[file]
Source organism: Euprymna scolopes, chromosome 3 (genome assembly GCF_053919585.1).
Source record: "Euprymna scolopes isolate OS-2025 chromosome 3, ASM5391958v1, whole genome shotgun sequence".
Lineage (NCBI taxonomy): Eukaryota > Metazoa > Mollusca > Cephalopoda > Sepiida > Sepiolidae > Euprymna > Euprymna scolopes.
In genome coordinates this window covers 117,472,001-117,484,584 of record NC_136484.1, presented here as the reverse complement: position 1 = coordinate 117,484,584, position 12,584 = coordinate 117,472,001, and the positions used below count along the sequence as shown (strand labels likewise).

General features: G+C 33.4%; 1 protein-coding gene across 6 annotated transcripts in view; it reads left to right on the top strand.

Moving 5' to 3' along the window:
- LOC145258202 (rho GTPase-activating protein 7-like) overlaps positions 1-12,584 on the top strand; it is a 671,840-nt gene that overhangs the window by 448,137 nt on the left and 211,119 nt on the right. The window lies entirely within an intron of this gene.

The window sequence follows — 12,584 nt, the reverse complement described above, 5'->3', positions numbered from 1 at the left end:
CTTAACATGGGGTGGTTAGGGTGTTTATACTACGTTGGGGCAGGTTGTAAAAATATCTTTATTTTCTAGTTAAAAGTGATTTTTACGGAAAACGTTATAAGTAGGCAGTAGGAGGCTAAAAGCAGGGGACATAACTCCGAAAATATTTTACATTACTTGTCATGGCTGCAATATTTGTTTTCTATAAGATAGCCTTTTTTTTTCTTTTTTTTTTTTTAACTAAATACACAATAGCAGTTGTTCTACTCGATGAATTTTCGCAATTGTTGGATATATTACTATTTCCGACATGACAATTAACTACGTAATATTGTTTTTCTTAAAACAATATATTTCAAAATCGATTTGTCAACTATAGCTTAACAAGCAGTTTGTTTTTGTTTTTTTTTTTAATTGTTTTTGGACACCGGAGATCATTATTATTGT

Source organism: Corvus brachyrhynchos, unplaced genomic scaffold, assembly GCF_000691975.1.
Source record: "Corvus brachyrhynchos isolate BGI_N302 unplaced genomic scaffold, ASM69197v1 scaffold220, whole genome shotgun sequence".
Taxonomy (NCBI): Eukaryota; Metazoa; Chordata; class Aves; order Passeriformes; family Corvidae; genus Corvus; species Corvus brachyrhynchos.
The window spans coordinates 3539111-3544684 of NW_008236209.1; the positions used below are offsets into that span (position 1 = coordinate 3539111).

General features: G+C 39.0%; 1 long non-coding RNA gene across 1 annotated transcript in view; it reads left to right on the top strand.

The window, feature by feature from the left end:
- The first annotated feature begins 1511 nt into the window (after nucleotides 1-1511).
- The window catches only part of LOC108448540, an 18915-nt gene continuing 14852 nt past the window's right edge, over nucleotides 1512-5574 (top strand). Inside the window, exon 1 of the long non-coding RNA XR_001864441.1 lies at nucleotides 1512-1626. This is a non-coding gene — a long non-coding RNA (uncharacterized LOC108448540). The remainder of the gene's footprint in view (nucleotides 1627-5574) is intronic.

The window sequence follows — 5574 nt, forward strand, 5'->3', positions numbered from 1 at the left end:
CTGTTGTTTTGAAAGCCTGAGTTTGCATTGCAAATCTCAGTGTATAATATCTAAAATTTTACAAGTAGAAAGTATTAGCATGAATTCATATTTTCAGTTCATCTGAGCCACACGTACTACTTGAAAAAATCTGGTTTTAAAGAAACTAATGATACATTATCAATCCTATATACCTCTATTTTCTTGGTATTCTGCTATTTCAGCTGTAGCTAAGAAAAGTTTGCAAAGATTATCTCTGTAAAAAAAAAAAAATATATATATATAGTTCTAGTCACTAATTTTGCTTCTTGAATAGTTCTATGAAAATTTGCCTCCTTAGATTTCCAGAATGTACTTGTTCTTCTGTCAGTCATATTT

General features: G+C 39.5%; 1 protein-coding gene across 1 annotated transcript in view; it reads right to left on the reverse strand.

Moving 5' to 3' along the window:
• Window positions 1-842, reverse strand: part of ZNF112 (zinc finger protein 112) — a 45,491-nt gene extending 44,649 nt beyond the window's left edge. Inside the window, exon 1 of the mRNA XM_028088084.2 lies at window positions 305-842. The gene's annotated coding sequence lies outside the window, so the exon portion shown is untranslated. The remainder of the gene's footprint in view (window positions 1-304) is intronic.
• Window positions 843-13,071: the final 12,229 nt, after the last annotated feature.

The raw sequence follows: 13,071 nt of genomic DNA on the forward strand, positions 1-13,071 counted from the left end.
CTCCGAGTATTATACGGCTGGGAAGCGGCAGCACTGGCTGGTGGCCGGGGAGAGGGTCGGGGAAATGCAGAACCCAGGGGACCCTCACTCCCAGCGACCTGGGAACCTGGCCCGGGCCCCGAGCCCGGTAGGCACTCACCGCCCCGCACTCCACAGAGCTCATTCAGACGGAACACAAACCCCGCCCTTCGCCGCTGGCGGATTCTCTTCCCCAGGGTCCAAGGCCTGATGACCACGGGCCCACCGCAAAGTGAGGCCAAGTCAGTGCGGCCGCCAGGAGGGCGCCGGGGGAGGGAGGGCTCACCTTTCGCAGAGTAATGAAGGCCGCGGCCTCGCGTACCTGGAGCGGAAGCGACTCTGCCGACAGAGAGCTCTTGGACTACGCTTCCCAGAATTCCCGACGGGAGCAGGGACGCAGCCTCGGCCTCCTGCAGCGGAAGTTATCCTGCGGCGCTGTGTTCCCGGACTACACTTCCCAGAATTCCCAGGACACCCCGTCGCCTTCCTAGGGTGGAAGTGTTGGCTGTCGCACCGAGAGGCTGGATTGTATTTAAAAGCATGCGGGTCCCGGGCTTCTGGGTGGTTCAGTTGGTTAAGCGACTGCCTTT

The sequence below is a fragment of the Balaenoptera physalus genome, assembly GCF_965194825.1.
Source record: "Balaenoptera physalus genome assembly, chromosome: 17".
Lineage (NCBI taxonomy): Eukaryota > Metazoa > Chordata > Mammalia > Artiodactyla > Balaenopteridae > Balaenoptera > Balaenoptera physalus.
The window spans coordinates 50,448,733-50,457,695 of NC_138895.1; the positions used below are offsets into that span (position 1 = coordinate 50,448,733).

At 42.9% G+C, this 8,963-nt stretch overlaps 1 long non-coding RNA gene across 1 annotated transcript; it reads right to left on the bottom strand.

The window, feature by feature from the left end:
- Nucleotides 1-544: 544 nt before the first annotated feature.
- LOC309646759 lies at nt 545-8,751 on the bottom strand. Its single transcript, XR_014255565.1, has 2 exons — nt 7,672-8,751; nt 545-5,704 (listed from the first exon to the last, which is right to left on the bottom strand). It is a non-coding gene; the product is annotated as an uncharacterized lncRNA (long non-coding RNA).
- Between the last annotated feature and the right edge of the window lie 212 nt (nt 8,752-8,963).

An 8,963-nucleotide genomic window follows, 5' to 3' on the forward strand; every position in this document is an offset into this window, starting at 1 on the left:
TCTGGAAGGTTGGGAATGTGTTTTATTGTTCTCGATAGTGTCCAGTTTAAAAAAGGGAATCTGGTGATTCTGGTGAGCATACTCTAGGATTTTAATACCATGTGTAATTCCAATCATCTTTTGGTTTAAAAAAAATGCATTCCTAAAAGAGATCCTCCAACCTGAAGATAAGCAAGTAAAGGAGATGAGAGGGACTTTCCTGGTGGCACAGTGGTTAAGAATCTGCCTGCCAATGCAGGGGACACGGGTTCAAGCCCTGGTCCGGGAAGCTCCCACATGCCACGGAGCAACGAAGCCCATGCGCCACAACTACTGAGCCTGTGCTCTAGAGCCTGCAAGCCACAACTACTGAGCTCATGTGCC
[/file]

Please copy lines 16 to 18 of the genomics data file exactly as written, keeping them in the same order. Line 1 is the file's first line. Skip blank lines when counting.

- The first annotated feature begins 1511 nt into the window (after nucleotides 1-1511).
- The window catches only part of LOC108448540, an 18915-nt gene continuing 14852 nt past the window's right edge, over nucleotides 1512-5574 (top strand). Inside the window, exon 1 of the long non-coding RNA XR_001864441.1 lies at nucleotides 1512-1626. This is a non-coding gene — a long non-coding RNA (uncharacterized LOC108448540). The remainder of the gene's footprint in view (nucleotides 1627-5574) is intronic.

The window sequence follows — 5574 nt, forward strand, 5'->3', positions numbered from 1 at the left end: